Something struck me, not in the book (well, to be honest, the entire book struck me), but there was something on the back of it. One of the reviews read: "Cunning, relentlessly jokey and sad". That broke me. It isn't relentlessly funny, no, it's relentles ...more
This autobiography is written in a familiar register ...more
This is Charles Bukowski’s life philosophy and according to it, he depicts his life…
“The streets were full of insane and dull people. Most of them lived in nice houses and didn't seem to work, and you wondered ...more
This novel is a semi-autobiographical account that tells the story of Hank Chinaski, the literary alter ego of Bukowski. At certain places in the book, I took this simply as his own fantasy of how he saw or wanted to see himself. Anyway, Hank is a cynical antihero. He loves two things more than anything, booze and women.
Hank starts as a post service substitute carrier, a sub mailman. When he finally makes "regular," he quits. He takes to the racetracks, drinking al ...more
This was my first book by Bukowski and I am pleasantly surprised. He provokes the reader’s intelligence and tolerance with every sentence he writes. I enjoyed every page, though it’s definitely not a light read. His writing style is everything but poetic or cultivated, but consumes you into the story almost instantly.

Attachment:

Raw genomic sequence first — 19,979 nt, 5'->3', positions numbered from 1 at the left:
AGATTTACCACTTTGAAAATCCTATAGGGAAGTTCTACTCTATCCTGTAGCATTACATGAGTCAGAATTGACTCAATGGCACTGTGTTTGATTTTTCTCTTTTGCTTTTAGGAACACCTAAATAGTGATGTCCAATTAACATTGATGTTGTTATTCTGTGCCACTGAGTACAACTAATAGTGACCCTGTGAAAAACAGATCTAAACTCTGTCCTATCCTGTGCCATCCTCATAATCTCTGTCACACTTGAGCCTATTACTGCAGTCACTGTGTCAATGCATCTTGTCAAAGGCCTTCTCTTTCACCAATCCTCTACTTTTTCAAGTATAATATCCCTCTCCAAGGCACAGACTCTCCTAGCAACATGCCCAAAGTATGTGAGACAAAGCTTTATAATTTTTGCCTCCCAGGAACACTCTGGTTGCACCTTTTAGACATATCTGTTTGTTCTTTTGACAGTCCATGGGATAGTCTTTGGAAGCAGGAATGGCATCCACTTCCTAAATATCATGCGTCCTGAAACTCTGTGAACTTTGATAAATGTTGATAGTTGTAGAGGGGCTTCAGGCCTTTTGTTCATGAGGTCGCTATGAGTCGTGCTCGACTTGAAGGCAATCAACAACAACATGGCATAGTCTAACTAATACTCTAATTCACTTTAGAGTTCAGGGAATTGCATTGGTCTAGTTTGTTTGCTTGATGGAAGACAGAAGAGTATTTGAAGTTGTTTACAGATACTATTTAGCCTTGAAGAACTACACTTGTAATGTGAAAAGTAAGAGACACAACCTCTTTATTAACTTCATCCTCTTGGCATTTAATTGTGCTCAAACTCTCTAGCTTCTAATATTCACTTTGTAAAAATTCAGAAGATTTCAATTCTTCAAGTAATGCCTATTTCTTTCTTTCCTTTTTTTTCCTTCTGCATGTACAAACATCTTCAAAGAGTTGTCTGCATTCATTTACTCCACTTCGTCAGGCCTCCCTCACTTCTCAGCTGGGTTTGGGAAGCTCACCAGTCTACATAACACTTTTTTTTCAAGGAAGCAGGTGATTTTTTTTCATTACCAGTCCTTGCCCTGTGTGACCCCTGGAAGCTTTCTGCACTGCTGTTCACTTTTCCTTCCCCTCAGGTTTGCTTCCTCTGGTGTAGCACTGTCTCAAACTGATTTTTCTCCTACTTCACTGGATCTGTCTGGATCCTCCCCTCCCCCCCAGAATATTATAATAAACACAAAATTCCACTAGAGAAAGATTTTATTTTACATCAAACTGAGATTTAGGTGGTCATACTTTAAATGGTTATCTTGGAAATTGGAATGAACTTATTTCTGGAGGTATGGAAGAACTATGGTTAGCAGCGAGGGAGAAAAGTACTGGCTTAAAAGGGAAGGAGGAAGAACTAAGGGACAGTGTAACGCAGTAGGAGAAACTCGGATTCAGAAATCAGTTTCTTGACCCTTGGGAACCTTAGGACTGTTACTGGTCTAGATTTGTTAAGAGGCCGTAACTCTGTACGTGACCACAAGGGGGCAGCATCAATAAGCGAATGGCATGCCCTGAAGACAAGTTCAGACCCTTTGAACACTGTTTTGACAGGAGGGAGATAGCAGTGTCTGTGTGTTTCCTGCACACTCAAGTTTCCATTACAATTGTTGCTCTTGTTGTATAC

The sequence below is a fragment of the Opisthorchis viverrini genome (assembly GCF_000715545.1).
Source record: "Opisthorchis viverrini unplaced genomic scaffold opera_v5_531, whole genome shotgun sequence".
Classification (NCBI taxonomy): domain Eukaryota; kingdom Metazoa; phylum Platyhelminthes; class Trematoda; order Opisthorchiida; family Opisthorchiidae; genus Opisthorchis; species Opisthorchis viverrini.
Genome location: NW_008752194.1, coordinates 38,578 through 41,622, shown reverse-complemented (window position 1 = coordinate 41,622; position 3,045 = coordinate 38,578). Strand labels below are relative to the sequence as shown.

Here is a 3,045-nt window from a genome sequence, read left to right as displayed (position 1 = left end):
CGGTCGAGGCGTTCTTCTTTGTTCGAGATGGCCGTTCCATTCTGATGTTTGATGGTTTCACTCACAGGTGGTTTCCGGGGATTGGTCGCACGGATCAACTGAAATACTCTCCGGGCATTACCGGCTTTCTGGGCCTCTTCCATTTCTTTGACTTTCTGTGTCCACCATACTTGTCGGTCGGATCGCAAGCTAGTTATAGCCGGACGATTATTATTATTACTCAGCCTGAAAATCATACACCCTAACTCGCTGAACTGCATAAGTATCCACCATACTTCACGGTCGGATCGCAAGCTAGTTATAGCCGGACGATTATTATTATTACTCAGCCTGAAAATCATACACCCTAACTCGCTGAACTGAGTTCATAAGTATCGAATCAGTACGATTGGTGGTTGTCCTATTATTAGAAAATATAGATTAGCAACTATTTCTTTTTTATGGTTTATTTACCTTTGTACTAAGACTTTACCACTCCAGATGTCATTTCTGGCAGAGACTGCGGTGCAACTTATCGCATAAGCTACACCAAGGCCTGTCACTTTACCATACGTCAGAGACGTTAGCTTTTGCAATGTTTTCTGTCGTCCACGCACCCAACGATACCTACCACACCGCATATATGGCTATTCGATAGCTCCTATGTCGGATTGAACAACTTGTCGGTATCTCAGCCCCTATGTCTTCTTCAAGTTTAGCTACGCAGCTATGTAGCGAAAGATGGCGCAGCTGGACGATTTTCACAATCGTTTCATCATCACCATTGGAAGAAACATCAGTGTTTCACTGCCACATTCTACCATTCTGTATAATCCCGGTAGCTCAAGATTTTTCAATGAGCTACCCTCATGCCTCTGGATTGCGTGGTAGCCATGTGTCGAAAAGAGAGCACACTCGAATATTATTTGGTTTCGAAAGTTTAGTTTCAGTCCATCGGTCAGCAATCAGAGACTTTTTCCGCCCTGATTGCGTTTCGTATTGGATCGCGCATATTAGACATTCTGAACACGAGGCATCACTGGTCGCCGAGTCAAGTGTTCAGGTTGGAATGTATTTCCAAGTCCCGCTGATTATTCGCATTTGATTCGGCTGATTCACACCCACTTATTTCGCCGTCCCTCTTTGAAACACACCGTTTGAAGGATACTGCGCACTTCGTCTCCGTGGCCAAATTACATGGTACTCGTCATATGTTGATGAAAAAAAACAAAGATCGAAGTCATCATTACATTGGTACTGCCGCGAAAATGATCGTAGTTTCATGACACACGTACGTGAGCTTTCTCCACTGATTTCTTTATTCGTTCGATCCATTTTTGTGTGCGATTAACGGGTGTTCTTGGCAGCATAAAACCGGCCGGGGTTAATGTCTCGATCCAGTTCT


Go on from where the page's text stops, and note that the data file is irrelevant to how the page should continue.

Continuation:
Post Office consists of six parts that depict on Hank's life over a fourteen-year period of employm ...more
Bukowski's writing always fills me with inspiration. His short, seemingly uncombed, sentences penetrate my brain like spears, flow off the tongue with ease, and never fail to leave something behind, ...more
Post Office is the first novel written by Charles Bukowski, published in 1971 when he was 50 years old. In Los Angeles, California, down-and-out barfly Henry Chinaski becomes a substitute mail carrier; he quits for a while and lives on his winnings at the track, then becomes a mail clerk. Chinaski drifts from place to place, surviving through booze and women, with his biting sense of humor and a cynical view of the world.
تاریخ نخستین خوانش: روز پنجم ماه دسامبر سال 20 ...more
It's also its weakness because we are never privy to the inner consciousness of Chinaski. His first wife leaves him and he just accepts it. His second leaves him and he jus ...more